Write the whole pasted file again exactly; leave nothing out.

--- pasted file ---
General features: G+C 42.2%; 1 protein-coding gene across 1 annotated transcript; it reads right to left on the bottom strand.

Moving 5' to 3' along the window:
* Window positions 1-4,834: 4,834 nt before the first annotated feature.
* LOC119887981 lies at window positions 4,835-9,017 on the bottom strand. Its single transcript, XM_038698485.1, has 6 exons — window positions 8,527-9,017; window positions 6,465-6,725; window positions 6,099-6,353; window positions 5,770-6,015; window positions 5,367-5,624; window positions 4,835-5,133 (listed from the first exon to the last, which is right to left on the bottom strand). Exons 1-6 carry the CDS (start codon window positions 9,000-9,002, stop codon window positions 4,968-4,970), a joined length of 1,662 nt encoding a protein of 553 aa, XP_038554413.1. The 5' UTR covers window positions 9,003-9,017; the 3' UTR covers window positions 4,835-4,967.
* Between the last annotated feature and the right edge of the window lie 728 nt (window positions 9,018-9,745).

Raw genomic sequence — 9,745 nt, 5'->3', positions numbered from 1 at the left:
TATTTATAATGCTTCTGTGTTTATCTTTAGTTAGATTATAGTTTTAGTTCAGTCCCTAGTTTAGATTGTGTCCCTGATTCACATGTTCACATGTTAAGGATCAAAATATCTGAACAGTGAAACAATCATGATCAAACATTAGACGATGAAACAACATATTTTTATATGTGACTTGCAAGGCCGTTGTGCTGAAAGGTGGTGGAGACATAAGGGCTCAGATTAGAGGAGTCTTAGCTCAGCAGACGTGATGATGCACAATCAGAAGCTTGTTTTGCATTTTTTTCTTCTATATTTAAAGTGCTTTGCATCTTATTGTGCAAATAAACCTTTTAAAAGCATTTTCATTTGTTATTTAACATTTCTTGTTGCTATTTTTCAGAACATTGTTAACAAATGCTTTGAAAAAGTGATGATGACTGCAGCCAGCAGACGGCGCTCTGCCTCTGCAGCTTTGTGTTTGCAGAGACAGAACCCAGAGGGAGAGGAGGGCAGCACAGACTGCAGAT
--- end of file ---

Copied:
General features: G+C 42.2%; 1 protein-coding gene across 1 annotated transcript; it reads right to left on the bottom strand.

Moving 5' to 3' along the window:
* Window positions 1-4,834: 4,834 nt before the first annotated feature.
* LOC119887981 lies at window positions 4,835-9,017 on the bottom strand. Its single transcript, XM_038698485.1, has 6 exons — window positions 8,527-9,017; window positions 6,465-6,725; window positions 6,099-6,353; window positions 5,770-6,015; window positions 5,367-5,624; window positions 4,835-5,133 (listed from the first exon to the last, which is right to left on the bottom strand). Exons 1-6 carry the CDS (start codon window positions 9,000-9,002, stop codon window positions 4,968-4,970), a joined length of 1,662 nt encoding a protein of 553 aa, XP_038554413.1. The 5' UTR covers window positions 9,003-9,017; the 3' UTR covers window positions 4,835-4,967.
* Between the last annotated feature and the right edge of the window lie 728 nt (window positions 9,018-9,745).

Raw genomic sequence — 9,745 nt, 5'->3', positions numbered from 1 at the left:
TATTTATAATGCTTCTGTGTTTATCTTTAGTTAGATTATAGTTTTAGTTCAGTCCCTAGTTTAGATTGTGTCCCTGATTCACATGTTCACATGTTAAGGATCAAAATATCTGAACAGTGAAACAATCATGATCAAACATTAGACGATGAAACAACATATTTTTATATGTGACTTGCAAGGCCGTTGTGCTGAAAGGTGGTGGAGACATAAGGGCTCAGATTAGAGGAGTCTTAGCTCAGCAGACGTGATGATGCACAATCAGAAGCTTGTTTTGCATTTTTTTCTTCTATATTTAAAGTGCTTTGCATCTTATTGTGCAAATAAACCTTTTAAAAGCATTTTCATTTGTTATTTAACATTTCTTGTTGCTATTTTTCAGAACATTGTTAACAAATGCTTTGAAAAAGTGATGATGACTGCAGCCAGCAGACGGCGCTCTGCCTCTGCAGCTTTGTGTTTGCAGAGACAGAACCCAGAGGGAGAGGAGGGCAGCACAGACTGCAGAT